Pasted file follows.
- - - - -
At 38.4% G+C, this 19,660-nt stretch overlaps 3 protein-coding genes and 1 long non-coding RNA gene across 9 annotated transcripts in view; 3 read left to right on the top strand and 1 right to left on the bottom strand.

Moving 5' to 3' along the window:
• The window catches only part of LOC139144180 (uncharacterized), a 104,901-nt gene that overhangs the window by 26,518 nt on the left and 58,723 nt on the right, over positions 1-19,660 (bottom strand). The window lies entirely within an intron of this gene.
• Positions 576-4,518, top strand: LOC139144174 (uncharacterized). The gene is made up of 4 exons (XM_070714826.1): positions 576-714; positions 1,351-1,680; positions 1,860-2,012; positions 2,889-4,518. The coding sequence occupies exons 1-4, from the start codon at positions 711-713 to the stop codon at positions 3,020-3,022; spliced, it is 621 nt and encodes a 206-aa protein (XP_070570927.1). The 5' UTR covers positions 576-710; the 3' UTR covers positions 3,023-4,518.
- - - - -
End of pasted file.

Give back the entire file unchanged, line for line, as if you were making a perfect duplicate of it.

At 38.4% G+C, this 19,660-nt stretch overlaps 3 protein-coding genes and 1 long non-coding RNA gene across 9 annotated transcripts in view; 3 read left to right on the top strand and 1 right to left on the bottom strand.

Moving 5' to 3' along the window:
• The window catches only part of LOC139144180 (uncharacterized), a 104,901-nt gene that overhangs the window by 26,518 nt on the left and 58,723 nt on the right, over positions 1-19,660 (bottom strand). The window lies entirely within an intron of this gene.
• Positions 576-4,518, top strand: LOC139144174 (uncharacterized). The gene is made up of 4 exons (XM_070714826.1): positions 576-714; positions 1,351-1,680; positions 1,860-2,012; positions 2,889-4,518. The coding sequence occupies exons 1-4, from the start codon at positions 711-713 to the stop codon at positions 3,020-3,022; spliced, it is 621 nt and encodes a 206-aa protein (XP_070570927.1). The 5' UTR covers positions 576-710; the 3' UTR covers positions 3,023-4,518.